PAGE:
10 March 2024

Terumbu Pempang Laut with signs of dugong

On our last evening tide for the cycle, the team surveys this huge submerged reef that lies close to Jurong Island and major shipping lanes leading to our busy container port.
Dugong feeding trails, Terumbu Pempang Laut, Mar 2024
How nice to see signs of dugongs here! The corals and seagrasses seemed mostly alright. Kelvin and Russel flew drones and got great views of the shore, and shark! Alas, it seems the Giant clam here is gone.

Kelvin's drone view is an eye opener! Showing the huge terumbu with many small 'cuts' on the margins probably due to boat strikes. It also shows the sandbar and the shallow channel in the middle of the reef flat.
Russel's drone view has Terumbu Pempang Tengah on the horizon.
The rest of the team spotted many crabs, fishes, small sea anemones and other interesting marine life. Sadly, we couldn't find the large Fluted giant clam near the arrival point, not even its empty shell - has it been taken by people? We saw it first in Jun 2014 and the last time we saw it was in Jan 2022. This collage features Kelvin's drone view with Jurong Island on the horizon.
Collage of photos by the team.
Links to their albums below.
I saw some clear dugong feeding trails in the meadows of Spoon seagrass in the sandy center of the reef flat near the arrival point. Also a few trails on the seagrasses growing on the seaward side of the sand bar. Dugong feeding trails are formed when dugongs chomp up seagrasses including their roots, leaving a shallow meandering furrow of about equal width and depth. We last saw clear trails in Aug 2021. We saw some on our last survey on Jul 2020. We didn't see any on our last survey in May 2019. We saw many trails in Dec 2018. Also in Aug 2016. The first time we noted them was in May 2012.
Seagrasses continue to cover almost the entire reef flat from the reef edge to the centre. On the sand bars and among the more reefy parts. Today, large areas in the middle of the shore had very heavy epiphyte grows, and most of the seagrass elsewhere were also coated in epiphytes. Although seagrasses towards the reef edge were more free of epiphytes. The seagrasses were fresh and green on our last survey in May 2023 and Jan 2022. The most common remains Spoon seagrass (mostly small but some large leaves) and Sickle seagrass. I saw only one clump Tape seagrass with leaves cropped short. Rachael saw one flower of the Sickle seagrass!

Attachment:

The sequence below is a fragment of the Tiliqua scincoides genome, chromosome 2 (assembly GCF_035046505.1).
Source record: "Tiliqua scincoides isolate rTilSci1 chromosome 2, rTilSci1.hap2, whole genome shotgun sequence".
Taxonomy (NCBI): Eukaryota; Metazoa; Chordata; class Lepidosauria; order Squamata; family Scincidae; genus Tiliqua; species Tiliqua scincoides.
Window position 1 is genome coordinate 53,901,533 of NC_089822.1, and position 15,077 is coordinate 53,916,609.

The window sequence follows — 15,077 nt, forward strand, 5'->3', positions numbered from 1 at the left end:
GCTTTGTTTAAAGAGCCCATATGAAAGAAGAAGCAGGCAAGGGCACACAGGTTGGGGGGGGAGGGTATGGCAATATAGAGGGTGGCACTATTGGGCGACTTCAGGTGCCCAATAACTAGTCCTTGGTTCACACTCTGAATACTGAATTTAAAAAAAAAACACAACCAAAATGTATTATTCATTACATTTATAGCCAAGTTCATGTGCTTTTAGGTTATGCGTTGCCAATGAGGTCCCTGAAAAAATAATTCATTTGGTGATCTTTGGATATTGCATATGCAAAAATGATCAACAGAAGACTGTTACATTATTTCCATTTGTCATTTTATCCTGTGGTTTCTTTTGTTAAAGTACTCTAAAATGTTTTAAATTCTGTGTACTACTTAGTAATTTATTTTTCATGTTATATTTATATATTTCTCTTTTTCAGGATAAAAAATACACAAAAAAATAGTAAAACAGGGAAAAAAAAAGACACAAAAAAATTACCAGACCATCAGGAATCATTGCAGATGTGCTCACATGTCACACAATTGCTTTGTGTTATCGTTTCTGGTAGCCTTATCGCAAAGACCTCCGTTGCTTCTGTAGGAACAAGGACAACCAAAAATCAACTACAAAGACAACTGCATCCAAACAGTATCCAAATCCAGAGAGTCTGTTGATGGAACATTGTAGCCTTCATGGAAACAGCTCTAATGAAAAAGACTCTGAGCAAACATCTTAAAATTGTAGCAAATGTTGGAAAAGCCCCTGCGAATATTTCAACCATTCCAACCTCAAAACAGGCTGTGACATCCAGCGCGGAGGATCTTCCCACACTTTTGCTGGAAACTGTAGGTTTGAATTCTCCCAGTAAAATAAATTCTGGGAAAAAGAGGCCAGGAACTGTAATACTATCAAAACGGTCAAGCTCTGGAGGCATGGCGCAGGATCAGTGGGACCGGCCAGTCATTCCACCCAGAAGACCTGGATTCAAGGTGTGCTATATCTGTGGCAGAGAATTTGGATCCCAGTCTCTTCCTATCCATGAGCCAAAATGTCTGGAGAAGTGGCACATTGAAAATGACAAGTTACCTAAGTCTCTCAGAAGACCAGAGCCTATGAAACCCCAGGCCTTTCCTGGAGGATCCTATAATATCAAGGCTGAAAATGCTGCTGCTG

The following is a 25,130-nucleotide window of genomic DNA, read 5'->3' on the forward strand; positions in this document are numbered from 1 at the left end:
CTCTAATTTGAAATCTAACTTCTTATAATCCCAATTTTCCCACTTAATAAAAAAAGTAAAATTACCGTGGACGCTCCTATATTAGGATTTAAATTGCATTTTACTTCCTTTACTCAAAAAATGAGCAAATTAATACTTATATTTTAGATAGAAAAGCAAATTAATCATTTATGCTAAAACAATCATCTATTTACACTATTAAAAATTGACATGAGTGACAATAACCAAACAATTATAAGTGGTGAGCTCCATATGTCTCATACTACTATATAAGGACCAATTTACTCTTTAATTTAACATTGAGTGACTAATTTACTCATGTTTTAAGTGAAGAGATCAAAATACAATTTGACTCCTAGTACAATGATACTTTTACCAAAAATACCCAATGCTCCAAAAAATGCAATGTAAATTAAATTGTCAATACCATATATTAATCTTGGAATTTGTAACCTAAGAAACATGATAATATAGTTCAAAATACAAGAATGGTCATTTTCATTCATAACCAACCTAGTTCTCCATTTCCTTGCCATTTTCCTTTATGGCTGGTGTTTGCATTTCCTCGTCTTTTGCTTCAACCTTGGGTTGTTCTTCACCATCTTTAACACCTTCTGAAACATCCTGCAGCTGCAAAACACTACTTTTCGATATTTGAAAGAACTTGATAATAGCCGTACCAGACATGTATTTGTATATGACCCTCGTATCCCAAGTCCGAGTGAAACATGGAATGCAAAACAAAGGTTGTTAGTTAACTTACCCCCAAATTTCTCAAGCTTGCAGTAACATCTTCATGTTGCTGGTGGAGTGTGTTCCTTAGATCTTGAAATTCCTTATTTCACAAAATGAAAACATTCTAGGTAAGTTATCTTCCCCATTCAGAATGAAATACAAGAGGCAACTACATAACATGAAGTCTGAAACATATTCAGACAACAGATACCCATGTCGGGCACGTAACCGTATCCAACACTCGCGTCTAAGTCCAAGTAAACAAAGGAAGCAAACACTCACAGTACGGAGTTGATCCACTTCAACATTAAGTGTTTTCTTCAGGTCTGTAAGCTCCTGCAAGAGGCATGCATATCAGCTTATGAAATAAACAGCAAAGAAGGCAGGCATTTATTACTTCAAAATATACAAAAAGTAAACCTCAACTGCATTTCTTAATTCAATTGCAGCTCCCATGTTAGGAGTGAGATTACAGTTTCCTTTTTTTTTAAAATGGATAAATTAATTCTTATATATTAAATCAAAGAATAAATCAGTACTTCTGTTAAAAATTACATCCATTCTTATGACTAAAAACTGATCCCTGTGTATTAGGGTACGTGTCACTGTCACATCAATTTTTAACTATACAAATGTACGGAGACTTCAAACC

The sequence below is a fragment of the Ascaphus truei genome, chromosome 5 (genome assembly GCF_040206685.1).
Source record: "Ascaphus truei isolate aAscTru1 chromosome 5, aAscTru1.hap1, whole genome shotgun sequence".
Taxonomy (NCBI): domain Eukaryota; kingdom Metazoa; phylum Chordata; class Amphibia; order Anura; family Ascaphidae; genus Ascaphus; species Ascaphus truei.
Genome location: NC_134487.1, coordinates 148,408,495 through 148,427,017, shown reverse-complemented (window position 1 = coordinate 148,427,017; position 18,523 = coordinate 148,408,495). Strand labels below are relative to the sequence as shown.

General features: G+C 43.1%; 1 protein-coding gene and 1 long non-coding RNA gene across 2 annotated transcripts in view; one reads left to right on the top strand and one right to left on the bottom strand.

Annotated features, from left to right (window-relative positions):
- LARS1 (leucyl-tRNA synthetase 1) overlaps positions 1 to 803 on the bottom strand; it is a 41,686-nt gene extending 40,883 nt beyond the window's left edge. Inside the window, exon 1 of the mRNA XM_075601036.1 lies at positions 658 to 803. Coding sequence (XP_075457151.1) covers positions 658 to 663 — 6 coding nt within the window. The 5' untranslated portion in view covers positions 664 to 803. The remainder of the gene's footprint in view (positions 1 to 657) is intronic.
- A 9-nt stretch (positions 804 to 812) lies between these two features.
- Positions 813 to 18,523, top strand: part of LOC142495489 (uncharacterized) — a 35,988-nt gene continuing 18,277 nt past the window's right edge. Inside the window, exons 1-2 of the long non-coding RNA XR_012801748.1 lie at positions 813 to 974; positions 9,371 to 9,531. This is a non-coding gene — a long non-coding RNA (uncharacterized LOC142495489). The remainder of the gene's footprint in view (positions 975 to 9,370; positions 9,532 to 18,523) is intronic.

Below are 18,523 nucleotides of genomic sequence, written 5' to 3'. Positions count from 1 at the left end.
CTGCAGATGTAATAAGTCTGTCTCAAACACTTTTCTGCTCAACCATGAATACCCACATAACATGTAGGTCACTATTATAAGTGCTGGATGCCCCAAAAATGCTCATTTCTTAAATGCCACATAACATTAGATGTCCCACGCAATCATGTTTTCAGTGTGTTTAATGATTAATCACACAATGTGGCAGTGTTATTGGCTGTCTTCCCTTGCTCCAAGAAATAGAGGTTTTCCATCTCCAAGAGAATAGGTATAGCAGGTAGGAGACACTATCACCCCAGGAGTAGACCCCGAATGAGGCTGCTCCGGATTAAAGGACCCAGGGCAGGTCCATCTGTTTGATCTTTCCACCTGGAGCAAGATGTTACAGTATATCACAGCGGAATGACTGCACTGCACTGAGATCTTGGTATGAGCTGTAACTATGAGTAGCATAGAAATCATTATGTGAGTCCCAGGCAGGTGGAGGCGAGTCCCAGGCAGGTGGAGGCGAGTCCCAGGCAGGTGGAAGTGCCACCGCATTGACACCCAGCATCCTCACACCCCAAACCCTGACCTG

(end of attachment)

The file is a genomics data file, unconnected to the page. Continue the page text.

There has never been a lot of hard corals on this shore. But there is a good variety of common corals with some forming quite large colonies.
Living shores of Terumbu Pempang Laut, Mar 2024
Most of the hard corals here are boulder-shaped. Most were alright although I saw a few large colonies that were very pale or had pinkish portions (a sign of stress). As on my last visit in May 2023, I saw more small clusters of Branching montipora coral, perhaps the beginning of a field of them?
I saw a few small to medium-sized leathery soft corals of various kinds near the reef edge. I often wonder why we see large clusters of these on nearby Terumbu Pempang Tengah, but not here. There were also some Asparagus flowery soft corals. I didn't see any that were bleaching.

What is the fate of Terumbu Pempang Laut?

Pulau Hantu and all the terumbus west of it are slated for massive reclamation outlined recently in the Long-Term Plan Review. Singapore's submerged reefs are often out of sight under the high tide and thus forgotten.

Recently, plans were announced for reclamation at Pulau Sudong eastward (red area). These are likely to impact submerged reefs nearby.

The Singapore Blue Plan 2018

Pulau Semakau and nearby islands and submerged reefs have been recommended by the Singapore Blue Plan 2018 for Immediate Conservation Priority. The Blue Plan recommends the intertidal and subtidal marine areas of Pulau Semakau and adjacent Pulau Hantu, and Pulau Jong to be designated Marine Reserve.
Living shores of Terumbu Pempang Laut, Mar 2024
The Blue Plan highlights that Pulau Semakau and its associated patch reefs comprise many ecosystems: coral reefs, mangrove areas, intertidal sandflats, seagrass meadows, and coral reefs. The subtidal area of Pulau Jong is larger than the terrestrial area. Pulau Hantu is a popular dive site has seen increasing interest in the past decade due to biodiversity awareness. If protection is accorded to these three islands, zonation plans for use can be implemented to manage tourism and human impacts.

DOWNLOAD the Plan, SUPPORT the Plan! More on the Singapore Blue Plan 2018 site.

Photos by others on this survey

Kelvin Yong

Che Cheng Neo

Rachael Goh

Marcus Ng

Ng Leekiang

Russel Low

Tommy Arden

Vincent Choo


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